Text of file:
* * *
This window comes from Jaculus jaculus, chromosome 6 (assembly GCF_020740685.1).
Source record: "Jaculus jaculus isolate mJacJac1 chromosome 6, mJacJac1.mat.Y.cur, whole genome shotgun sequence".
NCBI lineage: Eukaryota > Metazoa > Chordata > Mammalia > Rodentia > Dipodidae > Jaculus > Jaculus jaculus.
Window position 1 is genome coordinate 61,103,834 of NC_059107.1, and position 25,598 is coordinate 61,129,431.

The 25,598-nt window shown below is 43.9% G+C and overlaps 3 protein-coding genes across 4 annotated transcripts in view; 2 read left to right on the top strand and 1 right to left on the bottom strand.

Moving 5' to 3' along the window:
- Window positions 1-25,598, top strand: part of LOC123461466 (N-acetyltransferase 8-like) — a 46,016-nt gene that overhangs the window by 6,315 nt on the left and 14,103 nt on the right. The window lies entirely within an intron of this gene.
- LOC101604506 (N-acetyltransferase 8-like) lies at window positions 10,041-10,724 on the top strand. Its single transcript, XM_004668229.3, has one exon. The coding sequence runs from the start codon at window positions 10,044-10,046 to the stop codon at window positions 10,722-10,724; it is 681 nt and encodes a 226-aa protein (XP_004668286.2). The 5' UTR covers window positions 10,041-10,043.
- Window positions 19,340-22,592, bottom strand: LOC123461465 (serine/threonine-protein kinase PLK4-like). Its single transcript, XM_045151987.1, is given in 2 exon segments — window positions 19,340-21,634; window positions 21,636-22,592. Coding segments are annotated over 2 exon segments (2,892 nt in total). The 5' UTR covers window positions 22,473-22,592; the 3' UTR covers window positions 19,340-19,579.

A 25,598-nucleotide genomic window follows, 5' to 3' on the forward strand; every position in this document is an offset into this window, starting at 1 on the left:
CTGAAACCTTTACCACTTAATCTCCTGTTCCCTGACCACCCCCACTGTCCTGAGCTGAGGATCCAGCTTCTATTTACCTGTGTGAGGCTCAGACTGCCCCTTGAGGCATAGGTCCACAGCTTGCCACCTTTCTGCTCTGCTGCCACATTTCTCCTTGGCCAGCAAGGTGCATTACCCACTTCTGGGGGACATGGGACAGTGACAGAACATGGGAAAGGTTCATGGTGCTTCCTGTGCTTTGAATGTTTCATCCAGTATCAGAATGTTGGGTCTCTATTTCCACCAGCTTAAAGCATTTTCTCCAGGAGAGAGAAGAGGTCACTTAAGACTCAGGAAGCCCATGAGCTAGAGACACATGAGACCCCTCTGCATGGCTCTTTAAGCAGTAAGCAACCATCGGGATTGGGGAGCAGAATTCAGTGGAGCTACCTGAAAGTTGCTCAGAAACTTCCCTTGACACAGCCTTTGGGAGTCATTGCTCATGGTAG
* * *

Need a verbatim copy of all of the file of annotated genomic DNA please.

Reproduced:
This window comes from Jaculus jaculus, chromosome 6 (assembly GCF_020740685.1).
Source record: "Jaculus jaculus isolate mJacJac1 chromosome 6, mJacJac1.mat.Y.cur, whole genome shotgun sequence".
NCBI lineage: Eukaryota > Metazoa > Chordata > Mammalia > Rodentia > Dipodidae > Jaculus > Jaculus jaculus.
Window position 1 is genome coordinate 61,103,834 of NC_059107.1, and position 25,598 is coordinate 61,129,431.

The 25,598-nt window shown below is 43.9% G+C and overlaps 3 protein-coding genes across 4 annotated transcripts in view; 2 read left to right on the top strand and 1 right to left on the bottom strand.

Moving 5' to 3' along the window:
- Window positions 1-25,598, top strand: part of LOC123461466 (N-acetyltransferase 8-like) — a 46,016-nt gene that overhangs the window by 6,315 nt on the left and 14,103 nt on the right. The window lies entirely within an intron of this gene.
- LOC101604506 (N-acetyltransferase 8-like) lies at window positions 10,041-10,724 on the top strand. Its single transcript, XM_004668229.3, has one exon. The coding sequence runs from the start codon at window positions 10,044-10,046 to the stop codon at window positions 10,722-10,724; it is 681 nt and encodes a 226-aa protein (XP_004668286.2). The 5' UTR covers window positions 10,041-10,043.
- Window positions 19,340-22,592, bottom strand: LOC123461465 (serine/threonine-protein kinase PLK4-like). Its single transcript, XM_045151987.1, is given in 2 exon segments — window positions 19,340-21,634; window positions 21,636-22,592. Coding segments are annotated over 2 exon segments (2,892 nt in total). The 5' UTR covers window positions 22,473-22,592; the 3' UTR covers window positions 19,340-19,579.

A 25,598-nucleotide genomic window follows, 5' to 3' on the forward strand; every position in this document is an offset into this window, starting at 1 on the left:
CTGAAACCTTTACCACTTAATCTCCTGTTCCCTGACCACCCCCACTGTCCTGAGCTGAGGATCCAGCTTCTATTTACCTGTGTGAGGCTCAGACTGCCCCTTGAGGCATAGGTCCACAGCTTGCCACCTTTCTGCTCTGCTGCCACATTTCTCCTTGGCCAGCAAGGTGCATTACCCACTTCTGGGGGACATGGGACAGTGACAGAACATGGGAAAGGTTCATGGTGCTTCCTGTGCTTTGAATGTTTCATCCAGTATCAGAATGTTGGGTCTCTATTTCCACCAGCTTAAAGCATTTTCTCCAGGAGAGAGAAGAGGTCACTTAAGACTCAGGAAGCCCATGAGCTAGAGACACATGAGACCCCTCTGCATGGCTCTTTAAGCAGTAAGCAACCATCGGGATTGGGGAGCAGAATTCAGTGGAGCTACCTGAAAGTTGCTCAGAAACTTCCCTTGACACAGCCTTTGGGAGTCATTGCTCATGGTAG